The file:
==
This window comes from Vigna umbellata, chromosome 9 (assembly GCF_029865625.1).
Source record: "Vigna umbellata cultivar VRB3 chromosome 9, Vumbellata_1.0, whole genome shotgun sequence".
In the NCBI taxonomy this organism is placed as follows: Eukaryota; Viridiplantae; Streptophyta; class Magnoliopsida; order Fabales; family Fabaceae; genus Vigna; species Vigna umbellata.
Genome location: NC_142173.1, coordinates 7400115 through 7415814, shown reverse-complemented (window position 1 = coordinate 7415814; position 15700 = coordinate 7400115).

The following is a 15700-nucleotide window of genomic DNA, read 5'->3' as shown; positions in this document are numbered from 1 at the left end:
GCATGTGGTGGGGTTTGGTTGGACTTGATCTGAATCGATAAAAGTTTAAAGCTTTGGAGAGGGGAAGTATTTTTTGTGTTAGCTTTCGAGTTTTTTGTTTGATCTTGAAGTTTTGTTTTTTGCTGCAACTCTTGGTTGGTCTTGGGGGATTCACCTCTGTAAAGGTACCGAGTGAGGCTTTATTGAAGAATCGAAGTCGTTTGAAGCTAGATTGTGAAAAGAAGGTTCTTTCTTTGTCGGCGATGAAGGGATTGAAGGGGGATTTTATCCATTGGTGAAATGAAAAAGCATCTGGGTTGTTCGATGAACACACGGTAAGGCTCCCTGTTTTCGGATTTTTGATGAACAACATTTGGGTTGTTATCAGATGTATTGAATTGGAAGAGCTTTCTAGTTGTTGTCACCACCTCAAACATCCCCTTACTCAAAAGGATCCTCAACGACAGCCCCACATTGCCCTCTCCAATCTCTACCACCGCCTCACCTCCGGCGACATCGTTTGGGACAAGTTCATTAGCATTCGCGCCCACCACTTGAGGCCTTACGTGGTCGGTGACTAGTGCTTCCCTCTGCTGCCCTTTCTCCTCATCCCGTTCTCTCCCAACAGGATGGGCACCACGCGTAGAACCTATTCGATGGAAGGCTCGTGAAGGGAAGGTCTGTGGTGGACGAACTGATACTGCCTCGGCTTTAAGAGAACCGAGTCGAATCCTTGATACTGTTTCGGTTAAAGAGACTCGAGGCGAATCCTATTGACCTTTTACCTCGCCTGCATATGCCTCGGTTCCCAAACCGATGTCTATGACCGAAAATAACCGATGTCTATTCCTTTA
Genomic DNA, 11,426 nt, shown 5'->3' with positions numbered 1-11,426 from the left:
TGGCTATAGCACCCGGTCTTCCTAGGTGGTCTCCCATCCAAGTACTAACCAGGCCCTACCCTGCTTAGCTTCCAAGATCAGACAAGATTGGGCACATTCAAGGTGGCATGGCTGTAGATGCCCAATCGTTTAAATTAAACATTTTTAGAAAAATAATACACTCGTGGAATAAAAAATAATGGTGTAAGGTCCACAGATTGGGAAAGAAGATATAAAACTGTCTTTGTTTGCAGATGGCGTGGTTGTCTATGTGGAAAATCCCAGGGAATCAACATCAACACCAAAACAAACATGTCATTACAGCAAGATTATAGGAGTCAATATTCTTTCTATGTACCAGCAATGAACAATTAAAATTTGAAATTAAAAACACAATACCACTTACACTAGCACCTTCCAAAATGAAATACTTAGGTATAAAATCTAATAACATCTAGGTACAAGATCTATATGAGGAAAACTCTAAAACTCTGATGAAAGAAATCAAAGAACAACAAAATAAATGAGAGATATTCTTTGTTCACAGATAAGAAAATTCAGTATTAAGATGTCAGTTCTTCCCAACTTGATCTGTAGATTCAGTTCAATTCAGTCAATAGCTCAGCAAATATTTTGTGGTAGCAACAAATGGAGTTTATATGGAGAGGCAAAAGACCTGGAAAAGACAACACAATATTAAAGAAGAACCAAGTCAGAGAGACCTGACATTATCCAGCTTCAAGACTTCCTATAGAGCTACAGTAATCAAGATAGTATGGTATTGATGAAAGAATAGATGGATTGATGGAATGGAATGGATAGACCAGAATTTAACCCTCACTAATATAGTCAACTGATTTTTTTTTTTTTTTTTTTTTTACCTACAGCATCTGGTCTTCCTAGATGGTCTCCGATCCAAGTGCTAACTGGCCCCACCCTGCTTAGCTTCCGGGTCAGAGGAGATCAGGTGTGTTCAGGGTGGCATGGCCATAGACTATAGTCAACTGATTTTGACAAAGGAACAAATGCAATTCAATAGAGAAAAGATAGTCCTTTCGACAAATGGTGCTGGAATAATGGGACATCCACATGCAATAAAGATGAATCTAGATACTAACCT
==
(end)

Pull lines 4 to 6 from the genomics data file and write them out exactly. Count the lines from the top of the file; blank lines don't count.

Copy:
Genome location: NC_142173.1, coordinates 7400115 through 7415814, shown reverse-complemented (window position 1 = coordinate 7415814; position 15700 = coordinate 7400115).

The following is a 15700-nucleotide window of genomic DNA, read 5'->3' as shown; positions in this document are numbered from 1 at the left end:
GCATGTGGTGGGGTTTGGTTGGACTTGATCTGAATCGATAAAAGTTTAAAGCTTTGGAGAGGGGAAGTATTTTTTGTGTTAGCTTTCGAGTTTTTTGTTTGATCTTGAAGTTTTGTTTTTTGCTGCAACTCTTGGTTGGTCTTGGGGGATTCACCTCTGTAAAGGTACCGAGTGAGGCTTTATTGAAGAATCGAAGTCGTTTGAAGCTAGATTGTGAAAAGAAGGTTCTTTCTTTGTCGGCGATGAAGGGATTGAAGGGGGATTTTATCCATTGGTGAAATGAAAAAGCATCTGGGTTGTTCGATGAACACACGGTAAGGCTCCCTGTTTTCGGATTTTTGATGAACAACATTTGGGTTGTTATCAGATGTATTGAATTGGAAGAGCTTTCTAGTTGTTGTCACCACCTCAAACATCCCCTTACTCAAAAGGATCCTCAACGACAGCCCCACATTGCCCTCTCCAATCTCTACCACCGCCTCACCTCCGGCGACATCGTTTGGGACAAGTTCATTAGCATTCGCGCCCACCACTTGAGGCCTTACGTGGTCGGTGACTAGTGCTTCCCTCTGCTGCCCTTTCTCCTCATCCCGTTCTCTCCCAACAGGATGGGCACCACGCGTAGAACCTATTCGATGGAAGGCTCGTGAAGGGAAGGTCTGTGGTGGACGAACTGATACTGCCTCGGCTTTAAGAGAACCGAGTCGAATCCTTGATACTGTTTCGGTTAAAGAGACTCGAGGCGAATCCTATTGACCTTTTACCTCGCCTGCATATGCCTCGGTTCCCAAACCGATGTCTATGACCGAAAATAACCGATGTCTATTCCTTTA